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ATEX & Potentially Explosive Atmospheres

Where there is a mixture of air and a flammable substance (such as a gas, vapour, mist or dust), then there is the potential for an explosion to occur. All the mixture requires is a source of ignition. Where equipment has to operate in such atmospheres, then clearly it is crucial to ensure that the equipment does not provide the source of ignition. For equipment being placed on the UK and European market, this will come under the European Directive for ‘Equipment and Protective Systems Intended to be used in Potentially Explosive Atmospheres’ (or more commonly known as the ATEX Directive).

The ATEX Directive (2014/34/EU) came into force on the 20th April 2016, replacing 94/9/EC, applies to equipment and protective systems for use in potentially explosive atmospheres on the surface, below ground and on fixed offshore installations. The ‘equipment’ can be electrical and/or mechanical, as long as it is capable of causing an explosion through their own potential source of ignition. The Directive can also be applied to components too. The now superseded Directive (94/9/EC) came into force on the 1st March 1996 (with a transitional period up to 1st July 2003) and now any new Declarations being made to the ATEX Directive should quote 2014/34/EU from the 20th April 2016 onwards).

A unique aspect of the ATEX Directive is the ties it has with the user legislation. The Directive requires the manufacturer to design their equipment to be suitable for use within their customer’s explosive atmosphere. Therefore they need to rely upon their customer to give them information about the classification of the zone and the flammable substance(s) within that zone. This is where the user legislation comes in handy, as it will put the responsibility upon the end user to only source and use appropriate equipment within their potentially explosive zones. In the UK this user legislation is called DSEAR. The only responsibility the manufacturer has is to ensure that the equipment complies with the product legislation, this being the ATEX Directive (and any others that may also apply).

There are a handful of exclusions to the Directive and these include:

  • Medical Devices intended for use in a medical environment;
  • Equipment and protective systems where the explosion hazard results exclusively from the presence of explosive substances or unstable chemical substances;
  • Equipment intended for use in domestic and non-commercial environments (where a zone may only rarely be created, solely as a result of the accidental leakage of fuel gas;
  • Items covered by the Personal Protective Equipment (PPE) Directive;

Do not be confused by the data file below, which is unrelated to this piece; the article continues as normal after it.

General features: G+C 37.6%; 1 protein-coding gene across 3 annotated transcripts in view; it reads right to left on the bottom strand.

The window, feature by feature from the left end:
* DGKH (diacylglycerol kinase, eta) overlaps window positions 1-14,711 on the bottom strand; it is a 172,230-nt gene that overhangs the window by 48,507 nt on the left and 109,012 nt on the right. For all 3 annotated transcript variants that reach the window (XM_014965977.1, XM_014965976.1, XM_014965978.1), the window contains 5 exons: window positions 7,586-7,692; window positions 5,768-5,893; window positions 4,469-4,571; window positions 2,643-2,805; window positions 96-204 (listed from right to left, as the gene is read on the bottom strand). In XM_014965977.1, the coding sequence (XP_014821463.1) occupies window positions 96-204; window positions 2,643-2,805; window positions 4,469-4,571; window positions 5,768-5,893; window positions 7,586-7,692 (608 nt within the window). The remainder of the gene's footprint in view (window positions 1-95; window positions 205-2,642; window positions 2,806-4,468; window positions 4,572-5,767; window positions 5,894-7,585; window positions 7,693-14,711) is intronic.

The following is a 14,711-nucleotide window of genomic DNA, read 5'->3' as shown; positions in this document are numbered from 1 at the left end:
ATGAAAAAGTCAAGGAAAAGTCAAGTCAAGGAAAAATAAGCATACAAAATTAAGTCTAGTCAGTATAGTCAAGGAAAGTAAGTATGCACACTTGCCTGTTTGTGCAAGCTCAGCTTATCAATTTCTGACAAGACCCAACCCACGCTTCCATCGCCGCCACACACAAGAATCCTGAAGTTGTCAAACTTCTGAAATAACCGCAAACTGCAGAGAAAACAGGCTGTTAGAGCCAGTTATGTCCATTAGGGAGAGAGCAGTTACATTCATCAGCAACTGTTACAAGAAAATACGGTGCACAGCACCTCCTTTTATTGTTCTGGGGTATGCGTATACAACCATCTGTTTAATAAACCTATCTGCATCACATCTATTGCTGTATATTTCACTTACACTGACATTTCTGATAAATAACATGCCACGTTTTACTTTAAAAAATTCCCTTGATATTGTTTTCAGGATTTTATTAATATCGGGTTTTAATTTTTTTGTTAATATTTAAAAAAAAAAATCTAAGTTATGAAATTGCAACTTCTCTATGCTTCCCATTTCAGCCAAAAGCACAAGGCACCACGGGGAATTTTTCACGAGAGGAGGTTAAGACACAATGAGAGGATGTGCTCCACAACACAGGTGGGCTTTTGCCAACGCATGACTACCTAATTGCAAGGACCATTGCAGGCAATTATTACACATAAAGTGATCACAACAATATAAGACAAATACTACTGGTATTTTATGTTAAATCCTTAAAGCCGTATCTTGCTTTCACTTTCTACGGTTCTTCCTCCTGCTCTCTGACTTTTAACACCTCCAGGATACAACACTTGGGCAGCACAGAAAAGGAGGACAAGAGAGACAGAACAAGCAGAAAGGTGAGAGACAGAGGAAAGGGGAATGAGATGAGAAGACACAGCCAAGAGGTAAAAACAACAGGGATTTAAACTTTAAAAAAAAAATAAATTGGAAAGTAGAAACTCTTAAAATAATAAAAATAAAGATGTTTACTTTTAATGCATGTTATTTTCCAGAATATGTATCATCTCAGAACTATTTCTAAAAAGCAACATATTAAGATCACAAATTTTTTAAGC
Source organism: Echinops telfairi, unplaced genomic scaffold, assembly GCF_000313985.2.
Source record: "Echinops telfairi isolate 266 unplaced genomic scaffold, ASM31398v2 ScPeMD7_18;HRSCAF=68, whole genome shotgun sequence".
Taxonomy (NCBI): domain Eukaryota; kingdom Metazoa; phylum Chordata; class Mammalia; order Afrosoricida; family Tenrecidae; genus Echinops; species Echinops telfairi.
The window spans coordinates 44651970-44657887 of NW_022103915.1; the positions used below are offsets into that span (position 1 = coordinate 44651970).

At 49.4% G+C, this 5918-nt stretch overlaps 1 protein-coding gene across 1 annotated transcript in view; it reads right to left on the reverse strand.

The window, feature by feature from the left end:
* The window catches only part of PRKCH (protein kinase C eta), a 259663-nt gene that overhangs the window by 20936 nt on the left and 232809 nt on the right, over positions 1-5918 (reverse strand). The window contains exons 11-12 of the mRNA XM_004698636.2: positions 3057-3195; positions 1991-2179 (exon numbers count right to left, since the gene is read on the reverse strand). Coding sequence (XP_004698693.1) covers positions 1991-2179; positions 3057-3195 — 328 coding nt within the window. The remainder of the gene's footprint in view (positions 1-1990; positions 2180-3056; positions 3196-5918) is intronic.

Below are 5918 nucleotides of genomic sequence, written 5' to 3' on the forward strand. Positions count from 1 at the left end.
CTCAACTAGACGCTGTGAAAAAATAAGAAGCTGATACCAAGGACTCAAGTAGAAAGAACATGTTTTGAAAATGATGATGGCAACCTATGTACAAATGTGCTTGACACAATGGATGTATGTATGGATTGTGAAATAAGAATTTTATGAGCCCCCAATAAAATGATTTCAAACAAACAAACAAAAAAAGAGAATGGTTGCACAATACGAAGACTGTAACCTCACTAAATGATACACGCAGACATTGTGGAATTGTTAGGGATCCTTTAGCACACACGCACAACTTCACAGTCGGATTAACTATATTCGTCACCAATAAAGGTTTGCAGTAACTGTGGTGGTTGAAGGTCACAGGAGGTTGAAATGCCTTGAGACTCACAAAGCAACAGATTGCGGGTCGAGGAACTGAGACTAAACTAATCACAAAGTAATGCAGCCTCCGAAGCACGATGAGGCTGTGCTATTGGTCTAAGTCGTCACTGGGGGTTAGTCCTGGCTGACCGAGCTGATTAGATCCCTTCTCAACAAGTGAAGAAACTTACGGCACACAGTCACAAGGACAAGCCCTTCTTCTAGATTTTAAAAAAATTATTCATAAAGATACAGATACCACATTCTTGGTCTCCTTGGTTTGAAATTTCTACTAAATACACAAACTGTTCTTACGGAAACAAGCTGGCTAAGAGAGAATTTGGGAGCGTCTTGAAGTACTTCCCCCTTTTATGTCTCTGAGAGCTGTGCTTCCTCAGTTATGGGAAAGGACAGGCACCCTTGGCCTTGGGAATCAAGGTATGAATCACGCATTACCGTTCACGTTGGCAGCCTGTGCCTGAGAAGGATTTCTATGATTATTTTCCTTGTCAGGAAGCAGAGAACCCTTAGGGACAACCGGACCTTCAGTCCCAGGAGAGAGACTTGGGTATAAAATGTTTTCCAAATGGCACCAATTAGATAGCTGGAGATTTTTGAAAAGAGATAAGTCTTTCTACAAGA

• Seagoing vessels and mobile offshore units (and equipment on board such vessels and units);
  • Means of transport (apart from vehicles intended for use in a potentially explosive atmosphere);
  • Equipment covered by Article 223 (1)(b) of the Treaty (arms, munition and war materials).

Conformity assessment procedures

The route to conformity is based upon the category of the equipment and also whether it is mechanical and/or electrical. The first stage is to understand whether the equipment is intended to be used underground in a mine or whether it is above ground. For mines there are two categories M1 and M2, and for above ground there are three categories (1, 2 & 3) depending upon the zone.

Potentially explosive atmosphere is continuously present
Potentially explosive atmosphere is likely to occur in normal operation
Potentially explosive atmosphere is not likely to occur in normal operation

Using this information manufacturers can then establish the appropriate route to conformity. The routes are summarised below:

The ‘Internal Control of Production’ procedure is a self-declaration route that does not require the involvement of a third party or a Notified Body for CE Marking. All of the other conformity procedures require the manufacturer to appoint a Notified Body. The full requirements of the conformity procedures are explained within the Annexes of the Directive.

Further assistance:

The CE Marking Association can assist manufacturers of machines and products that need to comply with the requirements of the ATEX Directive. Some of the services on offer include:

  •  Consultancy to help understand and apply the ATEX Directive
  • Conformity assessment to EN 60079-0 series (for Category 3 equipment)
  • Undertaking an Ignition Hazard Assessment (in accordance with EN 13463-1)
  • Public and in-company ATEX Workshops

For more support on CE Marking under the ATEX Directive, or to find out how we can help you, please call us on 01564 792349, or please complete our online enquiry form.